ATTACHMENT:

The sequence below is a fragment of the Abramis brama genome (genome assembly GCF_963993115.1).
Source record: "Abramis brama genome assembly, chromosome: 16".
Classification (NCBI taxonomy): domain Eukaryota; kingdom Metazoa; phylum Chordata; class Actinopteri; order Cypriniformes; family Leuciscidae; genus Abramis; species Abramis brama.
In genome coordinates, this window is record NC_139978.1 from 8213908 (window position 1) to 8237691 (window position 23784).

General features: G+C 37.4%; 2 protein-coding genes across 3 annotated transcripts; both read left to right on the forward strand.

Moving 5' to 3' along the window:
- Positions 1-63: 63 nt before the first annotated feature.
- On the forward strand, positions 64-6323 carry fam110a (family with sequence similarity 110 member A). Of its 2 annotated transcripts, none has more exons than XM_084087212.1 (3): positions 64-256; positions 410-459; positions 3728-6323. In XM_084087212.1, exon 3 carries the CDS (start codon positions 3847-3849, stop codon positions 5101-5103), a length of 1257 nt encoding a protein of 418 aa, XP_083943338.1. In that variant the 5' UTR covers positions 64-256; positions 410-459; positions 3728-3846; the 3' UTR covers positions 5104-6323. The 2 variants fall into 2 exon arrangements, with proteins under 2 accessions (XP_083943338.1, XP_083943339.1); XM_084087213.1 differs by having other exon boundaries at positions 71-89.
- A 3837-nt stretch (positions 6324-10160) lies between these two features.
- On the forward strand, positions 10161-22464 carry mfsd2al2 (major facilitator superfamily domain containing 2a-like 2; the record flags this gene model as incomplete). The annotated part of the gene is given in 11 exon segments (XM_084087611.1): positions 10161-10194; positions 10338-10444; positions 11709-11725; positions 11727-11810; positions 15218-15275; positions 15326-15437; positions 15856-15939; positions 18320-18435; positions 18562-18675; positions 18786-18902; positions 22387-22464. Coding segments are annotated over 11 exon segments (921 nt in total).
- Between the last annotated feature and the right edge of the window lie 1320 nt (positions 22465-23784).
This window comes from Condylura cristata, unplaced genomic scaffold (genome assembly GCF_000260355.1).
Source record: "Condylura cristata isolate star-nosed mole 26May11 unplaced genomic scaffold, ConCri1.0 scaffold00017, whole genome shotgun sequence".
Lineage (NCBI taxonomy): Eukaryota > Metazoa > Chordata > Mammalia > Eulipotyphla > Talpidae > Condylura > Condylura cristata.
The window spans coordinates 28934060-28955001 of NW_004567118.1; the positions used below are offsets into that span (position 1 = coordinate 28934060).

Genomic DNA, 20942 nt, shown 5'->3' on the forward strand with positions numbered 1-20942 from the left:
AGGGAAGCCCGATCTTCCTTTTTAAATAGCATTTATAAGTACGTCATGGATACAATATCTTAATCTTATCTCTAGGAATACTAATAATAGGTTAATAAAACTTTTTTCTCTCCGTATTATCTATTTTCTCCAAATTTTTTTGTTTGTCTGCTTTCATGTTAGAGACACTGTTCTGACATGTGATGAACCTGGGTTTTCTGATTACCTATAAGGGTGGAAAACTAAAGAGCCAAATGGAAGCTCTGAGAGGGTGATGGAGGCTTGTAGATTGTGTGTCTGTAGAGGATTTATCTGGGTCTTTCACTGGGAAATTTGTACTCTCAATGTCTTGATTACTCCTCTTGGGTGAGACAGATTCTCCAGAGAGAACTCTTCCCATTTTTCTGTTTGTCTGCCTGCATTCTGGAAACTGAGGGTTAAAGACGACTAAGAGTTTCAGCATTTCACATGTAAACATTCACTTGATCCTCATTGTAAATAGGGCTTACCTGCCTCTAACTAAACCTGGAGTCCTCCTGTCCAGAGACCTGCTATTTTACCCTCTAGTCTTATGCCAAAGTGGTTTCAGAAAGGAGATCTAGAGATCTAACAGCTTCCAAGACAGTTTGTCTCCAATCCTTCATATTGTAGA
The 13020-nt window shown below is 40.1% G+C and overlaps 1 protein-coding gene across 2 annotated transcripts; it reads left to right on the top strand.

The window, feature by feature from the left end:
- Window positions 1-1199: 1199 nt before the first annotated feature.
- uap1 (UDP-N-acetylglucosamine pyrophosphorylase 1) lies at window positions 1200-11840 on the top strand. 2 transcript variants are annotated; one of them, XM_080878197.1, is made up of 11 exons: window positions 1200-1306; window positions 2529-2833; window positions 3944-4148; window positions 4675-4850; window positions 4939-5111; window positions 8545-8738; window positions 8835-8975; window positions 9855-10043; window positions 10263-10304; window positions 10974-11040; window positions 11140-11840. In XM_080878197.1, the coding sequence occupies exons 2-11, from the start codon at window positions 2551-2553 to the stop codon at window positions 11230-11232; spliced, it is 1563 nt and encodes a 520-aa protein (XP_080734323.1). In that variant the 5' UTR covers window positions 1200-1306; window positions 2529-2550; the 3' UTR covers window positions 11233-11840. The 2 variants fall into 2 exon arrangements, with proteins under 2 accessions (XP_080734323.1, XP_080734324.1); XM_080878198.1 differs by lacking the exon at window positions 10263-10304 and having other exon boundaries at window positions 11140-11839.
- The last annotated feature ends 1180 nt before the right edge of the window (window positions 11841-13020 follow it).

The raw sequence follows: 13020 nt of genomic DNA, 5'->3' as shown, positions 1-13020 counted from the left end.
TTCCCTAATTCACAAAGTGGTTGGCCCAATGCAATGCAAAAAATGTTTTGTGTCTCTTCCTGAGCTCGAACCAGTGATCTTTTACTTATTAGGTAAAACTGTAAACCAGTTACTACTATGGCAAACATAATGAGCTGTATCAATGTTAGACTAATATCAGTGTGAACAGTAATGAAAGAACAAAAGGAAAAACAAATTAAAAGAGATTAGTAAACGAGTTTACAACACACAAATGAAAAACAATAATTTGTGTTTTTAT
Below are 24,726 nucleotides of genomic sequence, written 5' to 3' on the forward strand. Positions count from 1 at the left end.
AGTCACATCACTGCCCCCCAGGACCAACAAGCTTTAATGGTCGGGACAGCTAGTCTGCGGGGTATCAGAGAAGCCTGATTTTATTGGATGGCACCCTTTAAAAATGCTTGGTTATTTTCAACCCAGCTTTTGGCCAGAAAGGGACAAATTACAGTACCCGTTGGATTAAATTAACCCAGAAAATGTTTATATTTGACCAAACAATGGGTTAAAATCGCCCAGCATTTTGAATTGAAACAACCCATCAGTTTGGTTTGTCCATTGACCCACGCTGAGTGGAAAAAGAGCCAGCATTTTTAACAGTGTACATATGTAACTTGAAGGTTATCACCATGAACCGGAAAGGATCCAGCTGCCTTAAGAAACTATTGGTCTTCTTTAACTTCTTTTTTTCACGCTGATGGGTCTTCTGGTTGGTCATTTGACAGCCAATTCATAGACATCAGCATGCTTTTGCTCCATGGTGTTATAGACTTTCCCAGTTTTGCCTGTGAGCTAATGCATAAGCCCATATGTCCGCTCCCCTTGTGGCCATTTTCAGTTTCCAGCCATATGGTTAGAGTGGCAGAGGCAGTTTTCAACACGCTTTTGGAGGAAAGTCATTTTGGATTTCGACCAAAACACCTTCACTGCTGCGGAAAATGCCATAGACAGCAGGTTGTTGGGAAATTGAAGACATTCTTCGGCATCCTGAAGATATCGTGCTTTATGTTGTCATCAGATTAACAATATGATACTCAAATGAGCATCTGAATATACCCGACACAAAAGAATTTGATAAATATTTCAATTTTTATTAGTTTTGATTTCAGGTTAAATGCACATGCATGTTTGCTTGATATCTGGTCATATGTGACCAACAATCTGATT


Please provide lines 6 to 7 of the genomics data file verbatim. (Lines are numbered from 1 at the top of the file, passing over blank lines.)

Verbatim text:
Moving 5' to 3' along the window:
- Positions 1-63: 63 nt before the first annotated feature.